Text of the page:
Russia’s Investigation Committee has called for the creation of an independent body to investigate tax crimes.
Russia’s tax authorities are not empowered to conduct investigations and searches connected with tax crimes, and the police do not have the special knowledge needed to investigate tax evasion, committee spokesman Georgy Smirnov said.
That law enforecement function should be handed over to the tax authorities or to an independent new structure, Smirnov said.
“Either the tax authorities should be authorized to investigate such crimes or a separate structure subordinated directly to the Russian president should be set up,” he said.
Russia’s investment climate has suffered from a string of tax evasion and money-laundering cases targeting prosperous companies.
Legal proceedings launched against the now defunct oil company Yukos in 2003, seen by some critics as politically motivated, resulted in the conviction of many executives and shareholders, including founder and CEO Mikhail Khodorkovsky.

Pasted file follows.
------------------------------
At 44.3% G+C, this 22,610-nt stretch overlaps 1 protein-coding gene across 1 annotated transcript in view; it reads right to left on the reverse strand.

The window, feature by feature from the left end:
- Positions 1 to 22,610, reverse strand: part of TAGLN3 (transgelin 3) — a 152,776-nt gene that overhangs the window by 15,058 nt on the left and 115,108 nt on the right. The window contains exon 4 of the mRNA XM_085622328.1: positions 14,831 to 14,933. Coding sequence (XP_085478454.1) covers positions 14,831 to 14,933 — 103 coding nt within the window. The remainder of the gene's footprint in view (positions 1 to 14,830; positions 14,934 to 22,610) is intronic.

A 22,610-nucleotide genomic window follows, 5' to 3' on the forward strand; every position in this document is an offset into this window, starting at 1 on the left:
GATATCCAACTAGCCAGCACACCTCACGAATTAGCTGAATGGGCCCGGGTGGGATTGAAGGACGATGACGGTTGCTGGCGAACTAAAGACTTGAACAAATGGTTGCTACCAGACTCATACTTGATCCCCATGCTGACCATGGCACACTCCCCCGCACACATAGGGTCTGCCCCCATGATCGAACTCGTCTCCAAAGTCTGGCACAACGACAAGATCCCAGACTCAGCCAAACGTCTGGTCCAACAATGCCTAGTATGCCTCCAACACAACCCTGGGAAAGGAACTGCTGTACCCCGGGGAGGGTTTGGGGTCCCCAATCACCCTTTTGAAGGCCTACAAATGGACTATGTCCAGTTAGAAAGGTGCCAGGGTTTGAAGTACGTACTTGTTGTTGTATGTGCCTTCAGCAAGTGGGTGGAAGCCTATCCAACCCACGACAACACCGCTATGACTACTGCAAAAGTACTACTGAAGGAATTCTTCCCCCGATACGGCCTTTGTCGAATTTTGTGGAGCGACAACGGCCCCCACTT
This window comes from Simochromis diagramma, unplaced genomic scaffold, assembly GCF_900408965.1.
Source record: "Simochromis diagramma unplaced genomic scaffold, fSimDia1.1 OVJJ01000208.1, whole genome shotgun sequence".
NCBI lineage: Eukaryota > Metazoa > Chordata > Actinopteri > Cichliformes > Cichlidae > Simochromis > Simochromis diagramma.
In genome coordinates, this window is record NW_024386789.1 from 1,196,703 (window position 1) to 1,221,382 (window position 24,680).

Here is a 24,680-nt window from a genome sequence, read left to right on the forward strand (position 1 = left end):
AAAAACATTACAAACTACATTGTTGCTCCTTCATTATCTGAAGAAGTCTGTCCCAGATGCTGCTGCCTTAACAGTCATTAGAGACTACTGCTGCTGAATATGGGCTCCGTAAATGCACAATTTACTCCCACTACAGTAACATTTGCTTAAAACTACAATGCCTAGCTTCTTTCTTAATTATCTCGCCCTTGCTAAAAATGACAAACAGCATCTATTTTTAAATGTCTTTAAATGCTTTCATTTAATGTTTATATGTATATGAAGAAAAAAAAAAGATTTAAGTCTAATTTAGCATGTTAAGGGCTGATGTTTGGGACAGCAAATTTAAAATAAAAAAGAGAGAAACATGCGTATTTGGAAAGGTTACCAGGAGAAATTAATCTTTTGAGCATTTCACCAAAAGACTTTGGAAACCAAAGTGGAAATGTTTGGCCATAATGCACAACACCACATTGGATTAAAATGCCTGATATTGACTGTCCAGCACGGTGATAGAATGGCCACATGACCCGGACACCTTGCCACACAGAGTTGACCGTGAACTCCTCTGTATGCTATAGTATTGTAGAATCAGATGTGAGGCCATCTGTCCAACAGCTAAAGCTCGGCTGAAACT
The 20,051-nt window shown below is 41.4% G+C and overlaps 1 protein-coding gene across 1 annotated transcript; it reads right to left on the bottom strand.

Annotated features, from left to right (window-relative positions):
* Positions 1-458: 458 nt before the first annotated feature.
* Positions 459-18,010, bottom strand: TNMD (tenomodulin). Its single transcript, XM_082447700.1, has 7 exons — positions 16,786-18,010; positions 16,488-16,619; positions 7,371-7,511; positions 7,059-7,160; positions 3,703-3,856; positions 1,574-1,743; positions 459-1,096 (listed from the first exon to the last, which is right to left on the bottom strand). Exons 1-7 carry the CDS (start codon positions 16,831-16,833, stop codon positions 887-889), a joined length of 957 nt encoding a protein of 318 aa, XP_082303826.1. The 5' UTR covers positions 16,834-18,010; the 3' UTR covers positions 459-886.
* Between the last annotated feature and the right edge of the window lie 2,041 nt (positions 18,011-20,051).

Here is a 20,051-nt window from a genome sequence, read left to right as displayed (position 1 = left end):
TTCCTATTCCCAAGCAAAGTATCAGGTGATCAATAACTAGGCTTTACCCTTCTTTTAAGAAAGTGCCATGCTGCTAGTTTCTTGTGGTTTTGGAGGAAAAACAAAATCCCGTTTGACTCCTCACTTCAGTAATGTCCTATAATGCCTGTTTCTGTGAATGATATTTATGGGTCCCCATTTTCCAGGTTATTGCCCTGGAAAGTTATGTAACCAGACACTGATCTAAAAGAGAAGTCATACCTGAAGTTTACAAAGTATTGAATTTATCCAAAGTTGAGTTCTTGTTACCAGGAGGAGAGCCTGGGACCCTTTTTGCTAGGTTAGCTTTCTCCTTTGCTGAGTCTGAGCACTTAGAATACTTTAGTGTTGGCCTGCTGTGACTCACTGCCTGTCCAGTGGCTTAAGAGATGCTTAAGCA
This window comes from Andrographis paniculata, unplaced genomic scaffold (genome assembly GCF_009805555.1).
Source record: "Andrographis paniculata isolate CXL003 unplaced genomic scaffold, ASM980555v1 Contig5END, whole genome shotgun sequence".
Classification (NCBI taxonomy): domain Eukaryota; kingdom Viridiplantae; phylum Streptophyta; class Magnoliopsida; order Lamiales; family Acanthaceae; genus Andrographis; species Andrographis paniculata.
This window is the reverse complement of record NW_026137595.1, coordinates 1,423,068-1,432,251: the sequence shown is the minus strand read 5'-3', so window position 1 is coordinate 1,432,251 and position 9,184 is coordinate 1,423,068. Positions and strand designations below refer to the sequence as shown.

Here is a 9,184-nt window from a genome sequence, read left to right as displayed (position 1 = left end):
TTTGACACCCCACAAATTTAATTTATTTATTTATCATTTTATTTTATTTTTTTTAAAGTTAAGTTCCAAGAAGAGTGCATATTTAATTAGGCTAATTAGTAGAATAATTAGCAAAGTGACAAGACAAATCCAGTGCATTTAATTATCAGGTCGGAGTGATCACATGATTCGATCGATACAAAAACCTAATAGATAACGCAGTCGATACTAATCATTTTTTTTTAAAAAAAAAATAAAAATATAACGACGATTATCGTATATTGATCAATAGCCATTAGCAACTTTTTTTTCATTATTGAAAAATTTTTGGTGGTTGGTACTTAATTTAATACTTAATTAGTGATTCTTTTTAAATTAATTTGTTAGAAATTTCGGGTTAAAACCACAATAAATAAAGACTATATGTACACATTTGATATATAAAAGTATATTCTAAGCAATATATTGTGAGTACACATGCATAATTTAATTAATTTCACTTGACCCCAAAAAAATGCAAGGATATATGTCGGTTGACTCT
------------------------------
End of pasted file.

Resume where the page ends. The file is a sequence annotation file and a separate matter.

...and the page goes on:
Khodorkovsky was arrested in 2003 on tax evasion charges and sentenced to eight years in 2005. His sentence was extended in a second trial on separate charges earlier this year and he is now due for release in 2016.
Former Yukos executive vice president Vasily Aleksanyan, 39, died in Moscow last week of complications related to AIDS. He was arrested in 2006 on charges of money-laundering, tax evasion and embezzlement as part of the Yukos case, and spent over two years in jail despite having been diagnosed with HIV and tuberculosis.